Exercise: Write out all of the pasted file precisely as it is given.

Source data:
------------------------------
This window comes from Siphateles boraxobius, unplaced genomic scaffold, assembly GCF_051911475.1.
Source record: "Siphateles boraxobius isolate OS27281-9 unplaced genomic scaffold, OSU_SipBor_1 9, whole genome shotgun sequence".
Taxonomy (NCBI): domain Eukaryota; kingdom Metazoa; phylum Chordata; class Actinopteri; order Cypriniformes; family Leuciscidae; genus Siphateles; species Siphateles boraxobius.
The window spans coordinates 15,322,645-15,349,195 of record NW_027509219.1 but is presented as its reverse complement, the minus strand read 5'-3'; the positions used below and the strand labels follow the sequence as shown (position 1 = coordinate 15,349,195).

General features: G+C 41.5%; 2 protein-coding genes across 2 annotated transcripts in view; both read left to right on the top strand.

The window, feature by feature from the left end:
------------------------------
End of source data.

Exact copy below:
This window comes from Siphateles boraxobius, unplaced genomic scaffold, assembly GCF_051911475.1.
Source record: "Siphateles boraxobius isolate OS27281-9 unplaced genomic scaffold, OSU_SipBor_1 9, whole genome shotgun sequence".
Taxonomy (NCBI): domain Eukaryota; kingdom Metazoa; phylum Chordata; class Actinopteri; order Cypriniformes; family Leuciscidae; genus Siphateles; species Siphateles boraxobius.
The window spans coordinates 15,322,645-15,349,195 of record NW_027509219.1 but is presented as its reverse complement, the minus strand read 5'-3'; the positions used below and the strand labels follow the sequence as shown (position 1 = coordinate 15,349,195).

General features: G+C 41.5%; 2 protein-coding genes across 2 annotated transcripts in view; both read left to right on the top strand.

The window, feature by feature from the left end: